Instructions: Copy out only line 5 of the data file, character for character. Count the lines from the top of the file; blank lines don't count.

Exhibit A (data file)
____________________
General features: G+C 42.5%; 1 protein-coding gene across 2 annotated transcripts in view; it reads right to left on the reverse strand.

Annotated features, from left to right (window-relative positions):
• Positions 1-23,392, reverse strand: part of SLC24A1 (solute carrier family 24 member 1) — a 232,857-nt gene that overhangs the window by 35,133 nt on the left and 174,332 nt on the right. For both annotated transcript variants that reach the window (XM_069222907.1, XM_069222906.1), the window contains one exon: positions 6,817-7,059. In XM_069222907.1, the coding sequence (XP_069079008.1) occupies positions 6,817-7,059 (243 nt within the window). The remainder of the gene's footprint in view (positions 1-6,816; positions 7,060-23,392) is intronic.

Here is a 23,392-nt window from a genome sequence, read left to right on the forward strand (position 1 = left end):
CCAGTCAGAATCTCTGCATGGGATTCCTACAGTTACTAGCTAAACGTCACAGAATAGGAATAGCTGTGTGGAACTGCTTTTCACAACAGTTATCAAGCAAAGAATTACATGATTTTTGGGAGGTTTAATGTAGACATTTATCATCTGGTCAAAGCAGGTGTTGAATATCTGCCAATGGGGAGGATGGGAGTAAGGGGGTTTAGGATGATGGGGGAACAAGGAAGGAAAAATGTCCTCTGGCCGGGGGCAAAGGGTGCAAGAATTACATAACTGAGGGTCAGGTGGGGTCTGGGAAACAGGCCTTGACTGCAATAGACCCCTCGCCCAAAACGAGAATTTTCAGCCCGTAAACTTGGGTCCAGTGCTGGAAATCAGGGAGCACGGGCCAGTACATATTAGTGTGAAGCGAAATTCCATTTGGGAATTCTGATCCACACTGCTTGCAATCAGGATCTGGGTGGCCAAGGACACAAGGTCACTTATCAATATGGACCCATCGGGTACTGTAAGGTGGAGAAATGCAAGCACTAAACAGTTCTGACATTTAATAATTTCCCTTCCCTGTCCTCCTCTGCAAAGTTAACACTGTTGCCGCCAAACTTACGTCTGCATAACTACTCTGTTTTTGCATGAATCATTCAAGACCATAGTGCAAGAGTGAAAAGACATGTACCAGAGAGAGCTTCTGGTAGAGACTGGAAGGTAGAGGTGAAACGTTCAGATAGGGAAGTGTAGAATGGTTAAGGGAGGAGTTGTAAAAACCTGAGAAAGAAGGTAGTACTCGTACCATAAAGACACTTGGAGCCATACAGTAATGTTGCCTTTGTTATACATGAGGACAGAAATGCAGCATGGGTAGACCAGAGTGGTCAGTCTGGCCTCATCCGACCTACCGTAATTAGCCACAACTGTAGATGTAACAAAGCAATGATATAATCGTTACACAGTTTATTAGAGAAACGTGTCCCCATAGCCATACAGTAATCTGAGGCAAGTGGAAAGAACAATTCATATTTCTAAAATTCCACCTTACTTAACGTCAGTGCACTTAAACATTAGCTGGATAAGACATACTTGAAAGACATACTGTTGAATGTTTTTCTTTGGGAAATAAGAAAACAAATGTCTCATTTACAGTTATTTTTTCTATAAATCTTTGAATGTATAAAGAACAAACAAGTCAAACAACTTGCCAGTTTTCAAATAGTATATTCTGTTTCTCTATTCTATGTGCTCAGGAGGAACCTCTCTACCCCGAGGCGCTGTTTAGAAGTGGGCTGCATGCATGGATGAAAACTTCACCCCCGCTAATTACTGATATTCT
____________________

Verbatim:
CCAGTCAGAATCTCTGCATGGGATTCCTACAGTTACTAGCTAAACGTCACAGAATAGGAATAGCTGTGTGGAACTGCTTTTCACAACAGTTATCAAGCAAAGAATTACATGATTTTTGGGAGGTTTAATGTAGACATTTATCATCTGGTCAAAGCAGGTGTTGAATATCTGCCAATGGGGAGGATGGGAGTAAGGGGGTTTAGGATGATGGGGGAACAAGGAAGGAAAAATGTCCTCTGGCCGGGGGCAAAGGGTGCAAGAATTACATAACTGAGGGTCAGGTGGGGTCTGGGAAACAGGCCTTGACTGCAATAGACCCCTCGCCCAAAACGAGAATTTTCAGCCCGTAAACTTGGGTCCAGTGCTGGAAATCAGGGAGCACGGGCCAGTACATATTAGTGTGAAGCGAAATTCCATTTGGGAATTCTGATCCACACTGCTTGCAATCAGGATCTGGGTGGCCAAGGACACAAGGTCACTTATCAATATGGACCCATCGGGTACTGTAAGGTGGAGAAATGCAAGCACTAAACAGTTCTGACATTTAATAATTTCCCTTCCCTGTCCTCCTCTGCAAAGTTAACACTGTTGCCGCCAAACTTACGTCTGCATAACTACTCTGTTTTTGCATGAATCATTCAAGACCATAGTGCAAGAGTGAAAAGACATGTACCAGAGAGAGCTTCTGGTAGAGACTGGAAGGTAGAGGTGAAACGTTCAGATAGGGAAGTGTAGAATGGTTAAGGGAGGAGTTGTAAAAACCTGAGAAAGAAGGTAGTACTCGTACCATAAAGACACTTGGAGCCATACAGTAATGTTGCCTTTGTTATACATGAGGACAGAAATGCAGCATGGGTAGACCAGAGTGGTCAGTCTGGCCTCATCCGACCTACCGTAATTAGCCACAACTGTAGATGTAACAAAGCAATGATATAATCGTTACACAGTTTATTAGAGAAACGTGTCCCCATAGCCATACAGTAATCTGAGGCAAGTGGAAAGAACAATTCATATTTCTAAAATTCCACCTTACTTAACGTCAGTGCACTTAAACATTAGCTGGATAAGACATACTTGAAAGACATACTGTTGAATGTTTTTCTTTGGGAAATAAGAAAACAAATGTCTCATTTACAGTTATTTTTTCTATAAATCTTTGAATGTATAAAGAACAAACAAGTCAAACAACTTGCCAGTTTTCAAATAGTATATTCTGTTTCTCTATTCTATGTGCTCAGGAGGAACCTCTCTACCCCGAGGCGCTGTTTAGAAGTGGGCTGCATGCATGGATGAAAACTTCACCCCCGCTAATTACTGATATTCT